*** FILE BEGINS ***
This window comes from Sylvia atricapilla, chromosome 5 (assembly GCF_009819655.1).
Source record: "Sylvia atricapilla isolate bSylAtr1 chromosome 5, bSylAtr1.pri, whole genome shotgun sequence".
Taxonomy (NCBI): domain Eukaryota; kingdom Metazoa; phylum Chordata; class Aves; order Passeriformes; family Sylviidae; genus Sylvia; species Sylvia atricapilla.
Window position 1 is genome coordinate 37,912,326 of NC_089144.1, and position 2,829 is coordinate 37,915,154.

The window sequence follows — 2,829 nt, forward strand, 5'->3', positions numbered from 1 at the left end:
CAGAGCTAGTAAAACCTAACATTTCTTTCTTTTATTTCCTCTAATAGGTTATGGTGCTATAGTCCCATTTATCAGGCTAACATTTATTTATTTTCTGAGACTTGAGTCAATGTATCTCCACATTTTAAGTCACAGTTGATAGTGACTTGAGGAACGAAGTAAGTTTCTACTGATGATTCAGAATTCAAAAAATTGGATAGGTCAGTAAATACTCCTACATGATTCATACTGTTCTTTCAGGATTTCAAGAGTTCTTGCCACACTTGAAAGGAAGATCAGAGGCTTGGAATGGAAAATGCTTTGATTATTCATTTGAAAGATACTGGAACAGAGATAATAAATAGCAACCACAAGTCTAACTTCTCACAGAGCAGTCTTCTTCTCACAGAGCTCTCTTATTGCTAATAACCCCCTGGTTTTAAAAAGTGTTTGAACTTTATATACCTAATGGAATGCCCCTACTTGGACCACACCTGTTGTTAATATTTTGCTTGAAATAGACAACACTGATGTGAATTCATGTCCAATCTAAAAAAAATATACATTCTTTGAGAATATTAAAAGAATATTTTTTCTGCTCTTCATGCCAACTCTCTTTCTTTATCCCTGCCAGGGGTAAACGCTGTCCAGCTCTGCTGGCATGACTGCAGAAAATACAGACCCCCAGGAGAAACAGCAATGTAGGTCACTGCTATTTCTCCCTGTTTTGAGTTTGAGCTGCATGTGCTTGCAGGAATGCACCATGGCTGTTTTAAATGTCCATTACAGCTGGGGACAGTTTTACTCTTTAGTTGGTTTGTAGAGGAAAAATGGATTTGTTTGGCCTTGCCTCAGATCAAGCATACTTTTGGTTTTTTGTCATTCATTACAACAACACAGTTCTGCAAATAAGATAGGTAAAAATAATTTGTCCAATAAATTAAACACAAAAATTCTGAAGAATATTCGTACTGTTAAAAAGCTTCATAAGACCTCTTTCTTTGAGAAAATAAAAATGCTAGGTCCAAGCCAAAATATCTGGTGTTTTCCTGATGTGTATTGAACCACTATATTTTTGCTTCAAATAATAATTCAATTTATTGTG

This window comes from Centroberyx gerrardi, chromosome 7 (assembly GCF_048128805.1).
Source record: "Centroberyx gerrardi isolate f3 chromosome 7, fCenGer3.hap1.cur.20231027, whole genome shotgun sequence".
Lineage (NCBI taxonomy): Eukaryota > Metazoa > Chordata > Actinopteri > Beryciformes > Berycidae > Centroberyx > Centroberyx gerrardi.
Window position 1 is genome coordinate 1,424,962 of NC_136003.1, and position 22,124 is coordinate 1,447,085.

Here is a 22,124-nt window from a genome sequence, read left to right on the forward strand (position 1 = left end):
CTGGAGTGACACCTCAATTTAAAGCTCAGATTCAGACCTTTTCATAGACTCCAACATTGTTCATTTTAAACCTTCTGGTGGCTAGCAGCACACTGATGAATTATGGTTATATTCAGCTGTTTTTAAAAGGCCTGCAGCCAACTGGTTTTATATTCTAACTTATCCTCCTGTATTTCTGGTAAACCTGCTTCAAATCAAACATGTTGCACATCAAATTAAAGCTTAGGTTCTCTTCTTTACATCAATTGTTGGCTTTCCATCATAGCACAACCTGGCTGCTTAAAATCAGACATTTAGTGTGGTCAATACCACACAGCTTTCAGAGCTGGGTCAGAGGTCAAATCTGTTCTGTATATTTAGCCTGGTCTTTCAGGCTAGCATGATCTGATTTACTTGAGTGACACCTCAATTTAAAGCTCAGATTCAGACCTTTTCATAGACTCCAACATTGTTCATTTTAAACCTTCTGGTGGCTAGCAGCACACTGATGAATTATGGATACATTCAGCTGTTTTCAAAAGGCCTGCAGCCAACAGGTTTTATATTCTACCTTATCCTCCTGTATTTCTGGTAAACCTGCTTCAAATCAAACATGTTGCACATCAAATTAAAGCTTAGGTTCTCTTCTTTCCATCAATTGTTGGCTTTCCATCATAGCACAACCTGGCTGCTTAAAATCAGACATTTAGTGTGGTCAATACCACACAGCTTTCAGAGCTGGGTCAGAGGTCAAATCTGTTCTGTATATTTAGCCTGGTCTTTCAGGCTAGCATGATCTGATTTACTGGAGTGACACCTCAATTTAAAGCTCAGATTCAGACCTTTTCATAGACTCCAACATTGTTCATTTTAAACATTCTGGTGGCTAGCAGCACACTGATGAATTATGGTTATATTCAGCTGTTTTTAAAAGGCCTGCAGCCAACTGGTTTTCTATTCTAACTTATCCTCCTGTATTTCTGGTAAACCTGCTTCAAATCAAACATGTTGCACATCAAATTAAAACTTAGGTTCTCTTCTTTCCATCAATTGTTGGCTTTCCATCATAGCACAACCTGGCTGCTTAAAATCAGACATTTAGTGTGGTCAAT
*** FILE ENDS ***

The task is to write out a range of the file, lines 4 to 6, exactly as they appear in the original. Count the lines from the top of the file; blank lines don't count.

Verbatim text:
Window position 1 is genome coordinate 37,912,326 of NC_089144.1, and position 2,829 is coordinate 37,915,154.

The window sequence follows — 2,829 nt, forward strand, 5'->3', positions numbered from 1 at the left end:
CAGAGCTAGTAAAACCTAACATTTCTTTCTTTTATTTCCTCTAATAGGTTATGGTGCTATAGTCCCATTTATCAGGCTAACATTTATTTATTTTCTGAGACTTGAGTCAATGTATCTCCACATTTTAAGTCACAGTTGATAGTGACTTGAGGAACGAAGTAAGTTTCTACTGATGATTCAGAATTCAAAAAATTGGATAGGTCAGTAAATACTCCTACATGATTCATACTGTTCTTTCAGGATTTCAAGAGTTCTTGCCACACTTGAAAGGAAGATCAGAGGCTTGGAATGGAAAATGCTTTGATTATTCATTTGAAAGATACTGGAACAGAGATAATAAATAGCAACCACAAGTCTAACTTCTCACAGAGCAGTCTTCTTCTCACAGAGCTCTCTTATTGCTAATAACCCCCTGGTTTTAAAAAGTGTTTGAACTTTATATACCTAATGGAATGCCCCTACTTGGACCACACCTGTTGTTAATATTTTGCTTGAAATAGACAACACTGATGTGAATTCATGTCCAATCTAAAAAAAATATACATTCTTTGAGAATATTAAAAGAATATTTTTTCTGCTCTTCATGCCAACTCTCTTTCTTTATCCCTGCCAGGGGTAAACGCTGTCCAGCTCTGCTGGCATGACTGCAGAAAATACAGACCCCCAGGAGAAACAGCAATGTAGGTCACTGCTATTTCTCCCTGTTTTGAGTTTGAGCTGCATGTGCTTGCAGGAATGCACCATGGCTGTTTTAAATGTCCATTACAGCTGGGGACAGTTTTACTCTTTAGTTGGTTTGTAGAGGAAAAATGGATTTGTTTGGCCTTGCCTCAGATCAAGCATACTTTTGGTTTTTTGTCATTCATTACAACAACACAGTTCTGCAAATAAGATAGGTAAAAATAATTTGTCCAATAAATTAAACACAAAAATTCTGAAGAATATTCGTACTGTTAAAAAGCTTCATAAGACCTCTTTCTTTGAGAAAATAAAAATGCTAGGTCCAAGCCAAAATATCTGGTGTTTTCCTGATGTGTATTGAACCACTATATTTTTGCTTCAAATAATAATTCAATTTATTGTG